Meanwhile he is growing…and you can see the growth. Slowly, slowly he is becoming more clear. He is no longer in the mind, he is stating things which are beyond mind and he is making pointers to the ultimate realization in exactly the right direction.
This sutra, Don’t Consciously Await Enlightenment, is of great importance. Even awaiting is a form of desire, very subtle, very soft. Desire is a little crude, primitive, unsophisticated; awaiting is more sophisticated, more cultured – but deep down it is still desire. The desire has become decorated, but it has not changed.
Enlightenment is possible only when there is no desire at all, in any form, within you. You are not even waiting for it. You are simply relaxed and allowing things to happen. You don’t have a certain will that things should be moving in a certain direction, that things should culminate into the point of enlightenment. You don’t have that any more. You are just in a let-go, watching the flow of experiences, but not getting attached to anything, not bothering about the past and not awaiting any special future.
Don’t consciously await enlightenment, otherwise you will miss it.
So what has to be done? One has simply to live in a state of let-go – going nowhere, with nothing to be sought, no goal to be reached, no great experience to be expected. One simply lives day-to-day life in utter relaxation, as if this moment is all: there is no concern about the next moment.
When you are in this cleanness of no desire, no awaiting, no thinking about the future, simply enjoying the moment that you have got in its fullness, enlightenment comes. It comes always from the back door. If you are awaiting it, you will be at the front door. It comes so silently that if you are waiting to hear its footsteps, you will miss. The change is so silent that when it has happened, only then you know…”My God, what has happened? I am no longer the same person.”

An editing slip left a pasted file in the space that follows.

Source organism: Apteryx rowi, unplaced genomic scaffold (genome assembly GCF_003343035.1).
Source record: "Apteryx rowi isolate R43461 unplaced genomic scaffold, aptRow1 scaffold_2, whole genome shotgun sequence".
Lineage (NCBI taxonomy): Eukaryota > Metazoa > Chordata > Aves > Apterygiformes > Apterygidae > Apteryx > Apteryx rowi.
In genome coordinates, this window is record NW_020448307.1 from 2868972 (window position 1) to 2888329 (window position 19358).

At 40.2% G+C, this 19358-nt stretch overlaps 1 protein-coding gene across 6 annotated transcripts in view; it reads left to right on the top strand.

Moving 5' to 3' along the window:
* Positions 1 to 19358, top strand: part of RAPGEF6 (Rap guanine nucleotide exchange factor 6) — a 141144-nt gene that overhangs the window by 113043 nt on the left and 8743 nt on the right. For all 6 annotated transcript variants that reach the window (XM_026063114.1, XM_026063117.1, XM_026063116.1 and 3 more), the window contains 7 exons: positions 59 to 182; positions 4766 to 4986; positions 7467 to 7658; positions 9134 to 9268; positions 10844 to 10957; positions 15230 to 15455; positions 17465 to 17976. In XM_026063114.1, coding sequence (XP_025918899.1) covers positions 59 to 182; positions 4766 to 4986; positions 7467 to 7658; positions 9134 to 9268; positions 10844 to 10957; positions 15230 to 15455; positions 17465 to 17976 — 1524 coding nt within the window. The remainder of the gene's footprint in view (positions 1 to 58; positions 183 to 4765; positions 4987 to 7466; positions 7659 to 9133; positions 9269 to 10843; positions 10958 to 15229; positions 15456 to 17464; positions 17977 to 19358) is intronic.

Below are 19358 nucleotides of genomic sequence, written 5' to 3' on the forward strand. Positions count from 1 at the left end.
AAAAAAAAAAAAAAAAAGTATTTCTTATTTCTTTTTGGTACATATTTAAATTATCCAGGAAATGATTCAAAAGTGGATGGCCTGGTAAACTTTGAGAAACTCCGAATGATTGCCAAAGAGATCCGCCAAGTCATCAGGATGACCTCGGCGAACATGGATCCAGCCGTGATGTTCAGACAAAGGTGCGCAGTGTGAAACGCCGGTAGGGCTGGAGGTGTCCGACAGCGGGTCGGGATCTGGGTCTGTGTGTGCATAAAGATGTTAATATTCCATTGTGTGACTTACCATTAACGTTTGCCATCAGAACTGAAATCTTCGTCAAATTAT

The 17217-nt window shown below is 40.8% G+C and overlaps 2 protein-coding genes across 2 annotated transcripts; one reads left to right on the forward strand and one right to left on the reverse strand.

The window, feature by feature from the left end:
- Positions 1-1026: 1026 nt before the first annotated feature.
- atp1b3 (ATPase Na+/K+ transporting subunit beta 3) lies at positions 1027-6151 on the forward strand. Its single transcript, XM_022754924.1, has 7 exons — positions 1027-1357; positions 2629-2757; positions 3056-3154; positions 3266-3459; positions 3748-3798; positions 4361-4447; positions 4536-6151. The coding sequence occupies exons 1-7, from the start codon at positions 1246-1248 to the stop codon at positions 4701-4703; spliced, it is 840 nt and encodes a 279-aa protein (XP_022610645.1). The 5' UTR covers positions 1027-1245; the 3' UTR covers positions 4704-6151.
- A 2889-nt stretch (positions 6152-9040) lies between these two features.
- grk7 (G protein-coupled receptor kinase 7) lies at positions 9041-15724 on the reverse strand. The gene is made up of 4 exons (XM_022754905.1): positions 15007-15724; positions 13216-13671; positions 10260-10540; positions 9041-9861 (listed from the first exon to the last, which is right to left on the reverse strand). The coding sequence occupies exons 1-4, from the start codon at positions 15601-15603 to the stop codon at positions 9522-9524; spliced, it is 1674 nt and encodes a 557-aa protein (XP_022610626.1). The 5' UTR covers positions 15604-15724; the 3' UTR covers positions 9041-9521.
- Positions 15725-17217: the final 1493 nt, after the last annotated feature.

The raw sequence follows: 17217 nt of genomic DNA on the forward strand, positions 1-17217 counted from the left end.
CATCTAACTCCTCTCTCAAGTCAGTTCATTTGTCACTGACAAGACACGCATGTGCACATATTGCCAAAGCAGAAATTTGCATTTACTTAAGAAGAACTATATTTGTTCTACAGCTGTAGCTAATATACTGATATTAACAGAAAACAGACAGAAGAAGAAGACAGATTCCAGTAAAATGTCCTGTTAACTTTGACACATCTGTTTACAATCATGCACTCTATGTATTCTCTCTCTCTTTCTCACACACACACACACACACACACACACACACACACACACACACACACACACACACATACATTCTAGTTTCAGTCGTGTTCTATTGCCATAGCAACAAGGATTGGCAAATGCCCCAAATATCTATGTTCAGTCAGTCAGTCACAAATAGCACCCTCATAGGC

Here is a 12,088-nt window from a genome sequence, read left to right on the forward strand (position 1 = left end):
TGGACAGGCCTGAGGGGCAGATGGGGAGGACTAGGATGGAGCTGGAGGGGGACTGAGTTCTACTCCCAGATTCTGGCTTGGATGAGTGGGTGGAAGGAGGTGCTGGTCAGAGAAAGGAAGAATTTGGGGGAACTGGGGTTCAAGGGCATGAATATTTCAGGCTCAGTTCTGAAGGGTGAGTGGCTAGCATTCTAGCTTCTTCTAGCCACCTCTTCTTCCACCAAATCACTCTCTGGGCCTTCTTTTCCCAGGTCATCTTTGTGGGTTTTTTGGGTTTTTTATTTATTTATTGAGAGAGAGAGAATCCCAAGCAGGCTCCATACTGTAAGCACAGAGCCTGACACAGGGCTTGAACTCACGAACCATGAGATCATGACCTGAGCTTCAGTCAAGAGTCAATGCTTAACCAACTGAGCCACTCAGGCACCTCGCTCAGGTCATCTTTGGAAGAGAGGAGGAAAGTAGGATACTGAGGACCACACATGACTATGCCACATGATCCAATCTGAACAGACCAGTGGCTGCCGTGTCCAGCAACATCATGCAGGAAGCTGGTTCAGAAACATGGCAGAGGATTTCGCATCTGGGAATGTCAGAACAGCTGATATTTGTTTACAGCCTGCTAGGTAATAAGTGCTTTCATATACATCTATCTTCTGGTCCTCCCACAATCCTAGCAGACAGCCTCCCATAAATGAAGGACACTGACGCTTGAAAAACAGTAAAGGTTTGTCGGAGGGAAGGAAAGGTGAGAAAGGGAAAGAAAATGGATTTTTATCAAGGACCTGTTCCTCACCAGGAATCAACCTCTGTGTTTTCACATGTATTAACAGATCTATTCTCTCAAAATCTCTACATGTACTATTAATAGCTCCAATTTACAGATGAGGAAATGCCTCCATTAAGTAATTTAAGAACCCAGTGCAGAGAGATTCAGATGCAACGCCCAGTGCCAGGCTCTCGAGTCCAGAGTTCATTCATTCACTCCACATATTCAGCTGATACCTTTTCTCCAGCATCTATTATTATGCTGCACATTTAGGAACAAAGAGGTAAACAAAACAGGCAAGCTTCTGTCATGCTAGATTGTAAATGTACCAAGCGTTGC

This is a beautiful statement, very truthful. And what follows…all the sutras have to be understood clearly – except one statement that Ta Hui has quoted before, which he is quoting again, and which seems to come from some kind of unconscious guilt in him, because he called Buddha ‘the pale face’ and ‘the barbarian.’
As he is coming closer and closer inside, in his consciousness, he must be becoming aware that he has misbehaved, that he has not been grateful to the great master – he is a disciple of Gautam Buddha. Although he has come fifteen centuries afterwards, he is from the same line, in the same lineage, and he should not have spoken those words. But those words were spoken when he was only an intellectual; they don’t carry any value, except as a historical record.
Only one statement shows that he is feeling that he has done something wrong – and to avoid that wrong, he is making another wrong statement. This is the trouble when you don’t understand and start repenting.